14 II.1 The proportional system In a proportional system candidate L maximizes the expected share of votes: Given v, L chooses a platform to solve: Note that:.

15 Given v, L chooses a platform to solve: On the other hand, given r,g,x, the value function is: Definition. A political equilibrium in a proportional system (PS) is a collection of policies p and a value function v such that p solves (A) given v; and v satisfies (B) given p. (A)(A) (B)(B)

16 Proposition. In a proportional voting rule system, a well- behaved symmetric political equilibrium exists. An equilibrium is well-behaved if v is continuous and weakly concave in b for any A.

17 When is a political equilibrium Pareto efficient? Let us define the MCPF as: i.e. the marginal increase in income that compensates for a marginal increase in tax revenues. Dynamic efficiency requires:

In a PS we have a similar condition: The equilibrium is dynamically efficient only if,, therefore, generically it is dynamically inefficient. Proposition. In a PS, policies can not be rationalized by any set of Pareto weights. The MCPF is a submartingale. 18 Expected benefit Expected cost of reducing future pork tranfers.

19 III.1 The majoritarian system: The MMS case Given platforms p L, p R, L wins in district j with probability: In this case the probability that L wins the election is:

20 Given v, L chooses a platform to solve: On the other hand, given p, the value function is: Definition. A political equilibrium in a MMS is a collection of policies p and a value function v such that p solves (A) given v; and v i satisfies (B) given p for any i. (A)(A) (B)(B)

21 Lets assume that there are only 3 districts, L, M and R and that, with and. h is uniform and i.i.d. over As σ the probability that L wins (looses) the R (L) district converge to 0. So both candidate will focus on district M. Proposition. There is a σ * such that for σ>σ *, a unique well- behaved MME exists. Policies are chosen to maximize M districts utility: The MCPF is a martingale.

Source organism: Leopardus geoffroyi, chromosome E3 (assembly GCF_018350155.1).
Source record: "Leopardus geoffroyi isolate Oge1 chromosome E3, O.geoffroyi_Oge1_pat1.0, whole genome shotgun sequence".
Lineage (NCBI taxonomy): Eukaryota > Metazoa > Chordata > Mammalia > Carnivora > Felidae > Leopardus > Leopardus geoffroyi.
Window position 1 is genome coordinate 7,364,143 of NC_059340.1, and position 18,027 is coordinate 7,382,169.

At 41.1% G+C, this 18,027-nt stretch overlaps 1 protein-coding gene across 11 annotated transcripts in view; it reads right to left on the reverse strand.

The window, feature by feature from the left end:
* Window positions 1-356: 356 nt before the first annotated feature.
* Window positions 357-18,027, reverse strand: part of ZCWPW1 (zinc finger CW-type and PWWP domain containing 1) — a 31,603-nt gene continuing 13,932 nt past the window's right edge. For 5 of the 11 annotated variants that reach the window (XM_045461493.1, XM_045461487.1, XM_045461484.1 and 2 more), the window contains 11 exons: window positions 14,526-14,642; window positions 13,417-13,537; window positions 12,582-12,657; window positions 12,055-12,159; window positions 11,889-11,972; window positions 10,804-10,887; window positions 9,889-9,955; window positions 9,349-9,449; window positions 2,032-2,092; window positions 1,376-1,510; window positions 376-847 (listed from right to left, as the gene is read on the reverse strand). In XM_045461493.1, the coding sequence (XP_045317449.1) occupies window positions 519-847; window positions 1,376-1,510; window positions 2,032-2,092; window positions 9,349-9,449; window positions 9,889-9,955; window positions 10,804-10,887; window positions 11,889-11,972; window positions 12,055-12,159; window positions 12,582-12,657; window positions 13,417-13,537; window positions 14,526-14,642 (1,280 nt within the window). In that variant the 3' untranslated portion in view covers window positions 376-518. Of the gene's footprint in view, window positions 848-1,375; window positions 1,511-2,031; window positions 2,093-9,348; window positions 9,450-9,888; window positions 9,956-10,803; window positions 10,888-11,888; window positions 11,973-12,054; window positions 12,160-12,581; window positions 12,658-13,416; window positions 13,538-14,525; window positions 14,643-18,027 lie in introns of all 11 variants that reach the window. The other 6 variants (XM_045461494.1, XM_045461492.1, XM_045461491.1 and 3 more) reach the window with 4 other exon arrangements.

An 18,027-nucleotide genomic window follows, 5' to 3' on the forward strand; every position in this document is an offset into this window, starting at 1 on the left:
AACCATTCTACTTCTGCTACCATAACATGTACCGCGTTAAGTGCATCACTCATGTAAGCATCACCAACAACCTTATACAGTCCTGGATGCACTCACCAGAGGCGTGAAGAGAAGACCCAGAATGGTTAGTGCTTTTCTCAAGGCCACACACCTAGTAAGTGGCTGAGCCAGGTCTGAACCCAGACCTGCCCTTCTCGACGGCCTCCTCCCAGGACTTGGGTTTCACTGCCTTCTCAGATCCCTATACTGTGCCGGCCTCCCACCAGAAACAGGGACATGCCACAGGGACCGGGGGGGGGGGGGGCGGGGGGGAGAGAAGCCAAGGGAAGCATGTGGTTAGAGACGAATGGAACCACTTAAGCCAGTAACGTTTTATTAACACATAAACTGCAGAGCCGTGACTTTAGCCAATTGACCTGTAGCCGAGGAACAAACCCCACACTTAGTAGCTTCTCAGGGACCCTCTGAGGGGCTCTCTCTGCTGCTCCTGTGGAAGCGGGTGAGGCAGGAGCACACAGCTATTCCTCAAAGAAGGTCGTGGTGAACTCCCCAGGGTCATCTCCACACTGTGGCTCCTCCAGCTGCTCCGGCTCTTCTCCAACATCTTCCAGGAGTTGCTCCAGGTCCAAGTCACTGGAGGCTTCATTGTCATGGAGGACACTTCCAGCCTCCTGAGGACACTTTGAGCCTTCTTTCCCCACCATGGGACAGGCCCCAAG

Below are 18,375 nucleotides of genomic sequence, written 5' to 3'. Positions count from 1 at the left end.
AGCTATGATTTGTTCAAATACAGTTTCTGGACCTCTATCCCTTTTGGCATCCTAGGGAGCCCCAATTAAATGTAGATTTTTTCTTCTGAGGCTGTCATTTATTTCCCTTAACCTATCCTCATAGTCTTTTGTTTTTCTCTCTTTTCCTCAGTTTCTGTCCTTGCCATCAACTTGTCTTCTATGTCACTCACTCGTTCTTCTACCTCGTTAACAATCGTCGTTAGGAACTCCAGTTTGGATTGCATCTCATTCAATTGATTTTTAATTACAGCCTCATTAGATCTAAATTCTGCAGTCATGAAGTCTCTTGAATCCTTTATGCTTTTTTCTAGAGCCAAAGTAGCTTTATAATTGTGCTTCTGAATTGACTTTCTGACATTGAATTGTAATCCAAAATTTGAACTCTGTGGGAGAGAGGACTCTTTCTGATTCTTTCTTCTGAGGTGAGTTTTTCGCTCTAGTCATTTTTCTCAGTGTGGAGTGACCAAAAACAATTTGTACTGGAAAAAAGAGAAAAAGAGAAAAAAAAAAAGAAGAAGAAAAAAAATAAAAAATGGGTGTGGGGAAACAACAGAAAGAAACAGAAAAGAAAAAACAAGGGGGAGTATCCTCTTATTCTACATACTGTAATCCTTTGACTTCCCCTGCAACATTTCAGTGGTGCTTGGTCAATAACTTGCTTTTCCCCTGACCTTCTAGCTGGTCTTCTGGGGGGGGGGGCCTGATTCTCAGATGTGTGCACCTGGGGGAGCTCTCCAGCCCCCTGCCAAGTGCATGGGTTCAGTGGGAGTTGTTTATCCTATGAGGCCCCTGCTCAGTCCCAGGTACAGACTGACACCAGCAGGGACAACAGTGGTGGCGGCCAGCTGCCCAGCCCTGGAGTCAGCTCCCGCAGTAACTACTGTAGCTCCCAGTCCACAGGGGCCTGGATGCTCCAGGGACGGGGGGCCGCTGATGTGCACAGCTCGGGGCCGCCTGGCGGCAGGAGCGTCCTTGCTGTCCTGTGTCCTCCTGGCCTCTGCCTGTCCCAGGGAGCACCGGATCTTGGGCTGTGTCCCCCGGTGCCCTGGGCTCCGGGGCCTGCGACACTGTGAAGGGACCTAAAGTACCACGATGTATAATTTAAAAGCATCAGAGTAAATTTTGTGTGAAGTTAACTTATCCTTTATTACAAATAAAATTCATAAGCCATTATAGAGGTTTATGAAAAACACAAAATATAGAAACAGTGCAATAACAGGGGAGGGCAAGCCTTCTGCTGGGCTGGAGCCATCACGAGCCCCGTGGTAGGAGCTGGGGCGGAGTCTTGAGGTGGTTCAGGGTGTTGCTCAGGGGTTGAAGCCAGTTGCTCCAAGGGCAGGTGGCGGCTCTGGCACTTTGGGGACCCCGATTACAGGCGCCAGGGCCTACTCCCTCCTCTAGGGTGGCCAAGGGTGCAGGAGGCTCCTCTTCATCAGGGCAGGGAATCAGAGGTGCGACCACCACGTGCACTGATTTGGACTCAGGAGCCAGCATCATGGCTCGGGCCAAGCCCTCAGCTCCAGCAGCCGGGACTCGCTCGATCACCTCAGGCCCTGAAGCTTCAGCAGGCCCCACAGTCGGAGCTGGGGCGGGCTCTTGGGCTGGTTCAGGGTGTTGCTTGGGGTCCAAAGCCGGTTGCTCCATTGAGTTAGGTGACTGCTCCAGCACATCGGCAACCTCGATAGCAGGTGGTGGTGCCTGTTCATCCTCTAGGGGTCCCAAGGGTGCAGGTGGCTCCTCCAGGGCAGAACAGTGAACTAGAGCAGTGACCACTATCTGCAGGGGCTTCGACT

22 With respect to a PS, there are two differences. For any b,A, PS induces a higher g. Compare the objective functions in a MMS and PS: This point was first made in Persson and Tabellini [1999] A PS, however, is more dynamically inefficient.

23 Proposition. For σ>σ *, a political equilibrium in a MMS converges to a steady state in which g, r are: In a PS, g converges to a stationary distribution, non degenerate with support in:

24 Lets go back to the general case. In general a MMS may not be Pareto efficient Let We have:

25 Proposition. A MMS is Pareto efficient whenever the candidates use the fully symmetric strategies. In general, the inefficiency to zero as d0. The candidates problem must solve: depends on b,A only through: In a symmetric equilibrium: ΔW j =0 for any b,A,

26 IV.Comparing electoral Systems If we fix a state A,b and a v, we have a static model: In this case, PS induces higher g, lower r, higher utilitarian welfare:

27 Consider now the dynamic case with endogenous b. Proposition 9. There is a ω * such that for ω< ω * Eg and Er in the invariant distributions are, respectively, higher and lower in a MMS than in a PS. t r

28 V. Empirical Implications Our work may contribute an understanding why: Empirical evidence on electoral rules is mixed; positive correlation between budget deficits and MMS. Two conceptual limitations on the two most common empirical approaches: Panel datasets: even if the economies are at the steady state, ignoring the dynamic nature of the data process may generate biased findings; Country studies: cannot fully explain the differences across sovereign countries where public debt may diverge substantially in the long term.

29 VI. Conclusion We have characterize dynamic model of elections under proportional and majoritarian rules. We have shown: PS tend to accumulate more debt than MS Though politicians may desire higher g under PS, they can afford less g, even in the steady state. Previous static models focused on what politician desire. Contrary to static models, policies in dynamic electoral models are not Pareto optimal in any sense.